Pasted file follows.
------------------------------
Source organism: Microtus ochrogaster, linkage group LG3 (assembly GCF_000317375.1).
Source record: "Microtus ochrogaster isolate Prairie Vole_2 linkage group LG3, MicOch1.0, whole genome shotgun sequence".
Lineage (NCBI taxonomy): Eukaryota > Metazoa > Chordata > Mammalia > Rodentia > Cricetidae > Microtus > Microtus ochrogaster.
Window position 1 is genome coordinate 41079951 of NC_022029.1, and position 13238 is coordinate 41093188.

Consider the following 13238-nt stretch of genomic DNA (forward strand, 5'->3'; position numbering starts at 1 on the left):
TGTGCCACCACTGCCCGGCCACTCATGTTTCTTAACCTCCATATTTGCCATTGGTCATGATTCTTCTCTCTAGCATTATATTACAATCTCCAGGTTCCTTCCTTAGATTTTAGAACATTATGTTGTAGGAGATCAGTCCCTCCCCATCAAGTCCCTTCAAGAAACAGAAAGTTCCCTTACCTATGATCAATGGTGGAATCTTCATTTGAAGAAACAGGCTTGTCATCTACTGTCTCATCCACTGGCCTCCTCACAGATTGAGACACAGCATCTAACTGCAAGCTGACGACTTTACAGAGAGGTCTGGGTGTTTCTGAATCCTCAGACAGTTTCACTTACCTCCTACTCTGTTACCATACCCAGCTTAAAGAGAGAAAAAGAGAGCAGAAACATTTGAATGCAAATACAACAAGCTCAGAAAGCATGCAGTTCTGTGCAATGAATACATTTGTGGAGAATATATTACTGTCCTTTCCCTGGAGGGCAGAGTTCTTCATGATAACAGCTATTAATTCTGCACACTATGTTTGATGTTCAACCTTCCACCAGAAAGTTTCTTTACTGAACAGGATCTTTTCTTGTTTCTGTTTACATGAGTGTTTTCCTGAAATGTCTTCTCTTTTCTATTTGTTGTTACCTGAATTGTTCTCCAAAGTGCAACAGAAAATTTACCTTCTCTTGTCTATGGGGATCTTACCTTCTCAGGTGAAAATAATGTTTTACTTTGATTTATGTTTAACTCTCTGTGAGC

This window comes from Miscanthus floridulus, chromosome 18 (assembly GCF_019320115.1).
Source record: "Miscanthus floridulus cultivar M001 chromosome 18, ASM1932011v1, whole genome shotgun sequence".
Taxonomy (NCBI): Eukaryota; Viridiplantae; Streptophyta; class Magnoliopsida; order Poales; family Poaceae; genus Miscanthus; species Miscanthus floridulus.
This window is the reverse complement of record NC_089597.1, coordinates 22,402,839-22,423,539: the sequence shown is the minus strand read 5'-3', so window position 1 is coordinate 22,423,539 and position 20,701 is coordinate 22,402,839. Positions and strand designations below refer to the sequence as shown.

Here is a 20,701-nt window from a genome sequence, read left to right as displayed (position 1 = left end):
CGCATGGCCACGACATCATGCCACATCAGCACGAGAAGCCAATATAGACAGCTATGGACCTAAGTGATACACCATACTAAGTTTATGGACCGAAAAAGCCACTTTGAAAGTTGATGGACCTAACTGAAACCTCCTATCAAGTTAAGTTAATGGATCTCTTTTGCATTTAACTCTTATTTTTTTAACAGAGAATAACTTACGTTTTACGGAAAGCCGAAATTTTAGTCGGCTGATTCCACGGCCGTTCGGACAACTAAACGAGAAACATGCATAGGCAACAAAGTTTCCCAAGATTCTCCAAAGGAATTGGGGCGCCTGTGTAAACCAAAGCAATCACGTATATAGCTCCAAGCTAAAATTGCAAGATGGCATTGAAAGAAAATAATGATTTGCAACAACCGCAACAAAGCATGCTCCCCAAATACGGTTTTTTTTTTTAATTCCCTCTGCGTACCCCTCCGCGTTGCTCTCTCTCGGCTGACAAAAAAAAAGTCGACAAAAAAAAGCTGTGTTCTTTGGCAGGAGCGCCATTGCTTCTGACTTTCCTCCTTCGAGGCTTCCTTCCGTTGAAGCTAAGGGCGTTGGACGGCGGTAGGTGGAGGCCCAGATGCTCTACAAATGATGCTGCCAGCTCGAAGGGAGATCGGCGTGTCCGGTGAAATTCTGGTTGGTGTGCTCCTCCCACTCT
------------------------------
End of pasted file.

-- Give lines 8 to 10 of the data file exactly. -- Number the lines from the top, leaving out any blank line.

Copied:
Source record: "Miscanthus floridulus cultivar M001 chromosome 18, ASM1932011v1, whole genome shotgun sequence".
Taxonomy (NCBI): Eukaryota; Viridiplantae; Streptophyta; class Magnoliopsida; order Poales; family Poaceae; genus Miscanthus; species Miscanthus floridulus.
This window is the reverse complement of record NC_089597.1, coordinates 22,402,839-22,423,539: the sequence shown is the minus strand read 5'-3', so window position 1 is coordinate 22,423,539 and position 20,701 is coordinate 22,402,839. Positions and strand designations below refer to the sequence as shown.